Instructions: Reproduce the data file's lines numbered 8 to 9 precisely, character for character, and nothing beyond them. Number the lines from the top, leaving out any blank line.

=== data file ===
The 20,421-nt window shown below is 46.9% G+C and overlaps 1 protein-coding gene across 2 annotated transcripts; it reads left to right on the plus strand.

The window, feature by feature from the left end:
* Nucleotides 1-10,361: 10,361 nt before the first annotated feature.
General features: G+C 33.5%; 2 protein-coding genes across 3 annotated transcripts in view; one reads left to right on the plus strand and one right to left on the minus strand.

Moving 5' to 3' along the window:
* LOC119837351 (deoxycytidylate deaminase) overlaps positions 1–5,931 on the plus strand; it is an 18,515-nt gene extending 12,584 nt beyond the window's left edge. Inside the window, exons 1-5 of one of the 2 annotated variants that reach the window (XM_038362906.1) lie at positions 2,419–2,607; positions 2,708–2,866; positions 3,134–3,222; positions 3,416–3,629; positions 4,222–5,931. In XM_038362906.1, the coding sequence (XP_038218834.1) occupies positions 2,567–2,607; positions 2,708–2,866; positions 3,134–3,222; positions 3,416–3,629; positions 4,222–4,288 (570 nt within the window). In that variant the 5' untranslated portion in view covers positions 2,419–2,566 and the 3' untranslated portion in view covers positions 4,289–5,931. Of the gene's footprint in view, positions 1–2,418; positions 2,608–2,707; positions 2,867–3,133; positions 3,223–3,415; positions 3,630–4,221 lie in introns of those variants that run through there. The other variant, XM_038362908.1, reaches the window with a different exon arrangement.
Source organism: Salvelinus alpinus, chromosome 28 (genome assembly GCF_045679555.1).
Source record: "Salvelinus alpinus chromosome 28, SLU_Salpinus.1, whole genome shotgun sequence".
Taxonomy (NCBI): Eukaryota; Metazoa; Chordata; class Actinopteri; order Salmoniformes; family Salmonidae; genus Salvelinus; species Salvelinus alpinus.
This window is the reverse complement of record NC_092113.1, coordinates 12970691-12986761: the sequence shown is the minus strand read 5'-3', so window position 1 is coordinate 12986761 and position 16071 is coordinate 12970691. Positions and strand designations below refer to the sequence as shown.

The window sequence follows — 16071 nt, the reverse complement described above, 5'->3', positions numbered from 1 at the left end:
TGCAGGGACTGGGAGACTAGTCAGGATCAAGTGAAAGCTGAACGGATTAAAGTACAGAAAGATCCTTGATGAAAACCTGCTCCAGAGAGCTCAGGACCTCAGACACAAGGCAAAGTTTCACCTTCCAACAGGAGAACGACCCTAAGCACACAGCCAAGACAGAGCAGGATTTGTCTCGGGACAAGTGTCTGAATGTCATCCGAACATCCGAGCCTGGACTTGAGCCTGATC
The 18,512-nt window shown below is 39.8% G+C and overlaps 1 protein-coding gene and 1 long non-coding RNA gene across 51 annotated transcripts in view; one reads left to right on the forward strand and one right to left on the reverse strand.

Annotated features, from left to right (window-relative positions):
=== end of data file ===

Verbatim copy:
Source record: "Salvelinus alpinus chromosome 28, SLU_Salpinus.1, whole genome shotgun sequence".
Taxonomy (NCBI): Eukaryota; Metazoa; Chordata; class Actinopteri; order Salmoniformes; family Salmonidae; genus Salvelinus; species Salvelinus alpinus.